This is one of the reasons I'm so apposed to "cleansing the temple" of those who disagree. Heaven knows I would ultimately be one of the ones cleansed because so many of my opinions are pressed right against the border of Orthodoxy and I hold on only by will. For example, you all have heard time and again how I feel about "just war." And honestly every fiber of my being repudiates such an oxymoron. Nevertheless, the Church holds and definitively teaches that such is a possibility--therefore, while all that I am rails against it, I stand with the Church. I guess this puts me in a good stead to sympathize with those whose views differ.

Nevertheless, I find judgment creeping into my thoughts. I find that I use myself as the measure of all things and what a poor measure it is! But woe be unto you if I perceive you do not reach my exalted heights and standards. (Not really, but I am sometimes shocked by my own propensity for judgment.) And so I attribute this to many of us. In some cases, people are more willing to articulate and make a point of their judgments. In my case, I pray that I can learn to stop making those judgments. And as with all such prayers, I have ample opportunity to practice the skill.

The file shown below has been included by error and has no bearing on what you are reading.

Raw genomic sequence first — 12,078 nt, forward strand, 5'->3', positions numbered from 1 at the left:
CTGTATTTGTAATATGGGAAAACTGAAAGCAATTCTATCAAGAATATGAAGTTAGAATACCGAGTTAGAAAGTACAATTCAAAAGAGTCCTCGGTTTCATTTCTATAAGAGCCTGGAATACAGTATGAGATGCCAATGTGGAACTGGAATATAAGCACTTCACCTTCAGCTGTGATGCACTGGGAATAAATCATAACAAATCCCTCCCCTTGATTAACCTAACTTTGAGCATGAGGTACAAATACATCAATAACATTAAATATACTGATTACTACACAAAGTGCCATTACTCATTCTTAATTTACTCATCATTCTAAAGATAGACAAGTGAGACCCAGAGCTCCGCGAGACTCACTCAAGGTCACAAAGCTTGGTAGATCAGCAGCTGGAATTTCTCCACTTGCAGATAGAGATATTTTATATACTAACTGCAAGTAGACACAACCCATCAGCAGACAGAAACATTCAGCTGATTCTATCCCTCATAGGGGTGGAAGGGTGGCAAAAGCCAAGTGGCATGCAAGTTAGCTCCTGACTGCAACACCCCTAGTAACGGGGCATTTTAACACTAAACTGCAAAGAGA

But learning to love isn't merely about learning not to pass judgment, but it is learning to accept grace and look out of oneself toward the Other. I must look first to God who is the source and image of all love. If I strive to love without grounding in God, I do so in vain because of myself I can do so little. But with His grace I can do all things. With His love I can learn to love. Paradoxically, seeking His love demands that I look beyond myself and my judgments. Seeking His love requires total abandonment to it. I've said before and will say continually, God's love is "All or Nothing at All." One cannot serve God and Mammon or God and _____. One cannot serve two masters because the one less visible will always be the secondary. As money, sex, fame, and food are all overtly present before us at all times, God will always take the back seat to them if we try to serve both.